During Sands’ stint of recreating Pinter’s pieces, the two developed a unique friendship, which blossomed out of  an initial mentor-apprentice relationship. Sands soon entered Pinter’s social and professional sphere, seeing Pinter’s cricket enthusiasm, and growing close to Pinter’s wife, now widow, Lady Antonia Fraser. The mild-mannered Sands bonded with this writer, who spoke and behaved with such intensity and assertion that, according to Sands’ recollection, placed him in awe – and he gladly listened and learned all he could.
A Celebration of Harold Pinter was conceived after Pinter passed in 2008, as Sands decided to recite some of Pinter’s poem at a public event as a memorial tribute in a church in Los Angeles.
Sands’ version of the tribute was to include extractions from obituaries and personal reflections on the celebrated writer. He recorded the event with an obscure device in his pocket, with which he subsequently sent off to some friends, due to such a positive buzz from the audience.

A photo of  the famous writer, Harold Pinter. Image taken from:
A photo of the famous writer, Harold Pinter. Image taken from:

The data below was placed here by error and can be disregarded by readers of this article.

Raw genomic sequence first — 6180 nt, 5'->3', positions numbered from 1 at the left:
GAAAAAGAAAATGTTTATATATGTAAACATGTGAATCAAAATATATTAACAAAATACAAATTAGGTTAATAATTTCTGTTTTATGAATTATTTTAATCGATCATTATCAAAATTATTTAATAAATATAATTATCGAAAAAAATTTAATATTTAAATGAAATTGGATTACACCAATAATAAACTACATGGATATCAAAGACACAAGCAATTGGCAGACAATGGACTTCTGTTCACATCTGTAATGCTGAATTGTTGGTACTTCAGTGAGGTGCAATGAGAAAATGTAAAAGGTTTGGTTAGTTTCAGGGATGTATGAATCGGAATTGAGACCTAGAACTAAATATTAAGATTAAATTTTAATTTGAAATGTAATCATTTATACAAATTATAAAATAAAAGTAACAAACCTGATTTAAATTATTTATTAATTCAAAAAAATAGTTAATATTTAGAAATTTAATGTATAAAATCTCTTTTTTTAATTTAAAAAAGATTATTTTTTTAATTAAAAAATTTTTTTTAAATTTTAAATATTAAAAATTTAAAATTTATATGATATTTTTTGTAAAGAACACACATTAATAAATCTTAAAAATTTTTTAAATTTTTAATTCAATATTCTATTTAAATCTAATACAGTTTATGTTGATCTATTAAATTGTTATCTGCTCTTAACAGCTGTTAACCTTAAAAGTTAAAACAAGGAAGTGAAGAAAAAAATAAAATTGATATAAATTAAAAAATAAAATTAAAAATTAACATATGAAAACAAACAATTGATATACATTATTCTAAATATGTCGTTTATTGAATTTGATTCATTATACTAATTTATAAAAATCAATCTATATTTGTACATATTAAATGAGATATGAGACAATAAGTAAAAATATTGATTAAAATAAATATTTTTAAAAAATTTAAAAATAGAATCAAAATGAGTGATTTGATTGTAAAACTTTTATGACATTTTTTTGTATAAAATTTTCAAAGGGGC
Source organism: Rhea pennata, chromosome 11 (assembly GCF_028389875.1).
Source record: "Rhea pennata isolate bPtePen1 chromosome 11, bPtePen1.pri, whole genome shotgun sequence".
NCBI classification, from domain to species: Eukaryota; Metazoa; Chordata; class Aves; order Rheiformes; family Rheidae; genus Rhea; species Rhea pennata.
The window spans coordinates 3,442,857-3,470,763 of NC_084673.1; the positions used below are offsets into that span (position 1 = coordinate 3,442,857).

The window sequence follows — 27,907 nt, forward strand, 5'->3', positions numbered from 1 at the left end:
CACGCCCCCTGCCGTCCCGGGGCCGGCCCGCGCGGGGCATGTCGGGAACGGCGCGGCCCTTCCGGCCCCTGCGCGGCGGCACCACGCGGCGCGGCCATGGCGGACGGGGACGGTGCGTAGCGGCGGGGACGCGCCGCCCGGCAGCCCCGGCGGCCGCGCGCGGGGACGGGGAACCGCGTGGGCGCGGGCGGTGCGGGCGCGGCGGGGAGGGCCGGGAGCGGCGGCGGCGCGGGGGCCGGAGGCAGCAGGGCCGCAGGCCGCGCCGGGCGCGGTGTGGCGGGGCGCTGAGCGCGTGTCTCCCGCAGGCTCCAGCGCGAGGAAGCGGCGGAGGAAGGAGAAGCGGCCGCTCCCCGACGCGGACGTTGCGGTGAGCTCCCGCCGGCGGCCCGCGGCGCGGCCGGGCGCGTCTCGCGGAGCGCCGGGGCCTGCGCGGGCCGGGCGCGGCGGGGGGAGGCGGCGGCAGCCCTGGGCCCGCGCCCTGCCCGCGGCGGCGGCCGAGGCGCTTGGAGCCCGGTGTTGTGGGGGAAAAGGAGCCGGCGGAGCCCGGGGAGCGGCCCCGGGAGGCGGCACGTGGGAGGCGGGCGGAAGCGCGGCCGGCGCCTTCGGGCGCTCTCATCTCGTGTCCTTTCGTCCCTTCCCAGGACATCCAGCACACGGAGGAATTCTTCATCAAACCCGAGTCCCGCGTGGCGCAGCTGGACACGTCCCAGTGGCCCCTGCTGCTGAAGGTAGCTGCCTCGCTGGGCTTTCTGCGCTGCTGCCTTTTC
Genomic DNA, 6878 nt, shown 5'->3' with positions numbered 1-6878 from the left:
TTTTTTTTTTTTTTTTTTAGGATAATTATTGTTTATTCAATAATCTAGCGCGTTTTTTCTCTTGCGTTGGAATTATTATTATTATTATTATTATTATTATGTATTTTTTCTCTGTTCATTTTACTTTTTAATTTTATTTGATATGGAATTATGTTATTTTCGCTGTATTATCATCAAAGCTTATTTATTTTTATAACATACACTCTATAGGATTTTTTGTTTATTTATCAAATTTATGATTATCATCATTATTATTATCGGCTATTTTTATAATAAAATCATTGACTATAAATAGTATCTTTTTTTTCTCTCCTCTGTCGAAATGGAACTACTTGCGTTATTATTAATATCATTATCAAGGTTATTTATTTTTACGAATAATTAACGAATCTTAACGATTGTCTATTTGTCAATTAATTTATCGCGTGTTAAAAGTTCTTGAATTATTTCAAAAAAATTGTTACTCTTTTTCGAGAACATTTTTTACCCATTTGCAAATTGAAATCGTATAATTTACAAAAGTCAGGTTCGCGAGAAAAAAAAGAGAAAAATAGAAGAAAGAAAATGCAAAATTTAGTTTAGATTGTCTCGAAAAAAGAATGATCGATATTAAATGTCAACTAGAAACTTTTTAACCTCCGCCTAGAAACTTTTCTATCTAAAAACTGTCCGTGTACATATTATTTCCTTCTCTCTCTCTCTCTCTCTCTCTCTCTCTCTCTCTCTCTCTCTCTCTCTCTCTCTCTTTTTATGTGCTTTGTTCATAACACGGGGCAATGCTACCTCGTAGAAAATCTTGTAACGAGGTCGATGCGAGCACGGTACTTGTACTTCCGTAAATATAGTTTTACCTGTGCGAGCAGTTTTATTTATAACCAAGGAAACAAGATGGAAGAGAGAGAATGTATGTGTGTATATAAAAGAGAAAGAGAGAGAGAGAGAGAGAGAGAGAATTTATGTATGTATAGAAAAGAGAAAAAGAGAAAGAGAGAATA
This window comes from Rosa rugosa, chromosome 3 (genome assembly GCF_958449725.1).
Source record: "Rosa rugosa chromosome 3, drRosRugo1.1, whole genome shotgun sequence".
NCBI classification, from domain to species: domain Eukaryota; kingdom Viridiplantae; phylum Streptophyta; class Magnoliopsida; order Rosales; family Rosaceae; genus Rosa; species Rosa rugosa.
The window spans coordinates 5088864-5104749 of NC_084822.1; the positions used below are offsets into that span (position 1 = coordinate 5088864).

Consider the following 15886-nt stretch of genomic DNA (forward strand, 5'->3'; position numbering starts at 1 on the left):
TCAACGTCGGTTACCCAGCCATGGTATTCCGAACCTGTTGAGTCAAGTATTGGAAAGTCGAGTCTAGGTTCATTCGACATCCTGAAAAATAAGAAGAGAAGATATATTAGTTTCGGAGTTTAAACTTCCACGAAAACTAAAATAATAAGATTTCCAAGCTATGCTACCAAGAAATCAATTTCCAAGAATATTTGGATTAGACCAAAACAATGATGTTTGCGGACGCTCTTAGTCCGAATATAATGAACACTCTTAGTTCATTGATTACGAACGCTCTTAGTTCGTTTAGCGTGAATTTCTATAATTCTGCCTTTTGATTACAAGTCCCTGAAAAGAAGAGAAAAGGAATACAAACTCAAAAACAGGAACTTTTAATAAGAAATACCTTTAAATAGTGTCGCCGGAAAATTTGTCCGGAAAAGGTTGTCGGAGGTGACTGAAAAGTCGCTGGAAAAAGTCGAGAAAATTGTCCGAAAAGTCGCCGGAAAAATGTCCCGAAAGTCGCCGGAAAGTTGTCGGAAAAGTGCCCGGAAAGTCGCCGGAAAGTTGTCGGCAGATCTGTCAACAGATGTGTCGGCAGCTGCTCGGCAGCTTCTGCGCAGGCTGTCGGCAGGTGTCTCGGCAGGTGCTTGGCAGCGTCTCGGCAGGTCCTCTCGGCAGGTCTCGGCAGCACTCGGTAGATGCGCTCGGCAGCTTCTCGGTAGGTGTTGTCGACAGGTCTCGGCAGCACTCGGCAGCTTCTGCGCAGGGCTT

One of those friends was the brilliant actor/director John Malkovich, who immediately saw that something wonderful could be created from these readings. Hence, the theater world was treated to Julian Sands in A Celebration of Harold Pinter (the tour premiered in 2011 at the Edinburgh Fringe Festival and later ran through Britain, San Francisco, Los Angeles, and New York).
Everything about the show was modest, from the plain stage to Sands’ demeanor and simple black suit with a loosely, collared, white, button-downed shirt. Sands would refer to what appeared to be a soft-covered journal, with big blue tabs marking specific notes. His voice was so unassuming and gentle as he spoke highly of or made quips about Pinter’s ways. The elocution was effortless, even when Sands delivered the “F” word in a raised voice, it was more with a wink and a nod, rather than being off-putting. In fact, due to the proper placement and timing, it had quite a warm, humorous effect.